Many Connecticut residents have seen a friend or close relative accidentally bump their head at one time or another. And while there are usually no long term effects from these minor bruises, they serve to remind us of the constant possibilities of a brain injury.
It is important to remember that there are two main kinds of brain injuries. The first is known as an acquired brain injury. This type of injury occurs after birth, but is not associated with a degenerative type of condition such as Alzheimer's disease. An acquired brain injury can be caused by many different factors, including tumors, infections, strokes, toxic exposure to a hazardous substance or even substance abuse. They can cause different types of changes in people, including changes to their behaviors and cognitive abilities. An acquired brain injury can be either temporary or permanent in nature.
The other type of brain injury is known as a traumatic brain injury and is caused by a shock or blow to the head that affects the brain's ability to function properly. TBIs can be either mild or severe in nature, and its effects can include the loss of consciousness and memory. There are many causes of TBI, including car accidents, sports injuries, falls and physical assaults. And, as with acquired brain injuries, TBIs can be temporary or permanent in nature. It's also important to remember that about three quarters of all TBIs are the result of a concussion.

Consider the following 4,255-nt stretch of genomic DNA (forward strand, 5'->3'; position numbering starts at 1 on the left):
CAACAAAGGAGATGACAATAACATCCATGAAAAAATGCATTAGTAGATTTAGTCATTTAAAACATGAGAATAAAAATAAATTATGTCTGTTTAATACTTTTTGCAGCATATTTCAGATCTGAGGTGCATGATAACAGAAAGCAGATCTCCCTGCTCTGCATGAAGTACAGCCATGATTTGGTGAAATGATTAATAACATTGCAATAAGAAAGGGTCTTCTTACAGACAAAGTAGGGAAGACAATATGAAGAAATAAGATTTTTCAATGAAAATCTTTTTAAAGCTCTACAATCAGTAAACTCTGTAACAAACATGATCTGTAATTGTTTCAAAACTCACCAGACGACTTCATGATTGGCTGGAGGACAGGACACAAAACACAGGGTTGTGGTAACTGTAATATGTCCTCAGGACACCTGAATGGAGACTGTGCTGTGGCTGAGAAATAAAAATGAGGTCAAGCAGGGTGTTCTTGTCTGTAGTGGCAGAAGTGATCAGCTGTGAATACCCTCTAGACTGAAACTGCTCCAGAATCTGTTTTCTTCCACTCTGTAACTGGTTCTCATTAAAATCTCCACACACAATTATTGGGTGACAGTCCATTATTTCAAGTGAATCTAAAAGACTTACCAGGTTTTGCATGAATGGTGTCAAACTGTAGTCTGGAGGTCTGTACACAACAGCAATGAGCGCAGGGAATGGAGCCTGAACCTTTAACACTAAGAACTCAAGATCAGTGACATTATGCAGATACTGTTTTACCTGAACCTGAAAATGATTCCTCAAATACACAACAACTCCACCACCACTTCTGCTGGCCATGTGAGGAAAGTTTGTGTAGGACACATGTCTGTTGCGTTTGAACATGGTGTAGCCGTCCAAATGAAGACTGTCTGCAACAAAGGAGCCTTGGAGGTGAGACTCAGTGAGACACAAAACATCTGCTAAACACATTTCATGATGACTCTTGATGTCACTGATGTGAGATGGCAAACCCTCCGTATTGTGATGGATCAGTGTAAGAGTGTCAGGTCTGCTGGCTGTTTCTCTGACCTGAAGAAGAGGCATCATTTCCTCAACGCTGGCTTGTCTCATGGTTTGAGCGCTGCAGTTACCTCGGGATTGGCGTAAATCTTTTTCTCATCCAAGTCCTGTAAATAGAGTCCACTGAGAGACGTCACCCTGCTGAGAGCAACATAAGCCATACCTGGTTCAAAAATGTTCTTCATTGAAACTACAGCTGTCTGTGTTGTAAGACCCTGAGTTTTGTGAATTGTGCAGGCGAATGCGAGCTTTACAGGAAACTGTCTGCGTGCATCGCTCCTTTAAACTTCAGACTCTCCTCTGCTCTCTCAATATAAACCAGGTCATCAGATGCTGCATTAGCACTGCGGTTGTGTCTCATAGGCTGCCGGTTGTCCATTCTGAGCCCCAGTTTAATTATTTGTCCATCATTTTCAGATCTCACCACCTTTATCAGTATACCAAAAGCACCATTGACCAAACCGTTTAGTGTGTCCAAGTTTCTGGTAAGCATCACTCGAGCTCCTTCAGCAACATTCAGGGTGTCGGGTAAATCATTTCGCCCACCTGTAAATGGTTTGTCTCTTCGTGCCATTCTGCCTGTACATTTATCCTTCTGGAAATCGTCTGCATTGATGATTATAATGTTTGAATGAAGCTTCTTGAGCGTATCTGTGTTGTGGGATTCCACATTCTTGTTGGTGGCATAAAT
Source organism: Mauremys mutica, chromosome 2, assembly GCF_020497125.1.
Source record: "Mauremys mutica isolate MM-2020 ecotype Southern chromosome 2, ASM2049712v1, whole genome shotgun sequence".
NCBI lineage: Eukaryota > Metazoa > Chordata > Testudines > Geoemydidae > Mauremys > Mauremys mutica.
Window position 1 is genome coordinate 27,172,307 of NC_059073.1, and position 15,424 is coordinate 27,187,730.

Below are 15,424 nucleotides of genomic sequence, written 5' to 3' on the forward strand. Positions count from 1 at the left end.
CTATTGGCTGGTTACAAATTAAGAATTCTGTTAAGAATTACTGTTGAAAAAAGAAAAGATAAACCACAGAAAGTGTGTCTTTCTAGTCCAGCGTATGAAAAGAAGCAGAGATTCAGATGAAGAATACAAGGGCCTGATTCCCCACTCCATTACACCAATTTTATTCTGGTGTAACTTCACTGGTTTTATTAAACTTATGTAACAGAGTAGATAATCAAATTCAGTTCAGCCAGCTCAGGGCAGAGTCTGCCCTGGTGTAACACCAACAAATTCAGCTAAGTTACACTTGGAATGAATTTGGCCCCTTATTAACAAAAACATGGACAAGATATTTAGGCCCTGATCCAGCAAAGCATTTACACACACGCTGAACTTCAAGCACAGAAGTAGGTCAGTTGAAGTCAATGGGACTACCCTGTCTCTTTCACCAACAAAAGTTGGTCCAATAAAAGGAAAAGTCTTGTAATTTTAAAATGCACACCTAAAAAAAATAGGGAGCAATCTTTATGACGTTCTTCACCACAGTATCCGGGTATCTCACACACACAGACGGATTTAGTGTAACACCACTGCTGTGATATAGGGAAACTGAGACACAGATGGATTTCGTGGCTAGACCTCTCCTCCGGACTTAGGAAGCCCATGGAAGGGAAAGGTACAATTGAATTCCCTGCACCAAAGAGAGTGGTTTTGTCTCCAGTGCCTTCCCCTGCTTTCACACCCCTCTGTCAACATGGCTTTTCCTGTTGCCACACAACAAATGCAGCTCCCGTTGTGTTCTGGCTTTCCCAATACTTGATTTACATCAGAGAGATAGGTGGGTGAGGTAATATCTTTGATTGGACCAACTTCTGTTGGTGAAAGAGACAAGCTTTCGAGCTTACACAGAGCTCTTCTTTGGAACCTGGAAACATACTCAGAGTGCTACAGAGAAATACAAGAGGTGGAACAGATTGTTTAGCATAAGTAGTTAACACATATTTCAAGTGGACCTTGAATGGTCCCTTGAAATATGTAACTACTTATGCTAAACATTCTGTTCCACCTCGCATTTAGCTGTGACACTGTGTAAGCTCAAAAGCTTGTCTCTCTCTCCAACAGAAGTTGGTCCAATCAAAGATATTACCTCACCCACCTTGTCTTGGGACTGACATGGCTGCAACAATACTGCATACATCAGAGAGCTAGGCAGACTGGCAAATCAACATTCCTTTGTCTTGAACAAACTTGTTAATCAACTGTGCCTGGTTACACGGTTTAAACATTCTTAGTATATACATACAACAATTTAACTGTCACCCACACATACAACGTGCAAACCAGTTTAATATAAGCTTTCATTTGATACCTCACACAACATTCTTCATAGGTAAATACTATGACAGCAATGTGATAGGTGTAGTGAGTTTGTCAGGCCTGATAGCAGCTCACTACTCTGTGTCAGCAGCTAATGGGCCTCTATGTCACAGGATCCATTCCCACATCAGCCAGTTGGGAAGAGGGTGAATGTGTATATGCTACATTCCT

Whether a brain injury is acquired or a TBI, Connecticut residents should know that medical expenses for these types of injuries can be extremely high. Treatment may involve different kinds of medical experts, including surgeons, nurses and therapists, such as physical and speech therapists.
Source: Brain Injury Alliance. "Brain injury basics" Accessed March 15, 2015